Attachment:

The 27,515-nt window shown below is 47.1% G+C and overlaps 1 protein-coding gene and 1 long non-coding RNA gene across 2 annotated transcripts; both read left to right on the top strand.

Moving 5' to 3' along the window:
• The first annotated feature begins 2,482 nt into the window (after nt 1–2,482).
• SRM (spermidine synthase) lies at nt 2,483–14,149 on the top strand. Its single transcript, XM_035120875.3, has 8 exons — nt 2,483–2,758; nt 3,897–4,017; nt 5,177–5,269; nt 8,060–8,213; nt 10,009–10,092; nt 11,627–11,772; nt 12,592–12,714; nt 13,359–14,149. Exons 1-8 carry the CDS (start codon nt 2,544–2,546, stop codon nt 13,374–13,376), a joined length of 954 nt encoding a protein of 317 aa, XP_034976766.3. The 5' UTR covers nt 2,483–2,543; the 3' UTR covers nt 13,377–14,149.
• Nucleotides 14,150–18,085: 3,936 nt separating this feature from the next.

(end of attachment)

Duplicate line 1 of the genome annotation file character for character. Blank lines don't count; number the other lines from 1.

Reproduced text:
The 27,515-nt window shown below is 47.1% G+C and overlaps 1 protein-coding gene and 1 long non-coding RNA gene across 2 annotated transcripts; both read left to right on the top strand.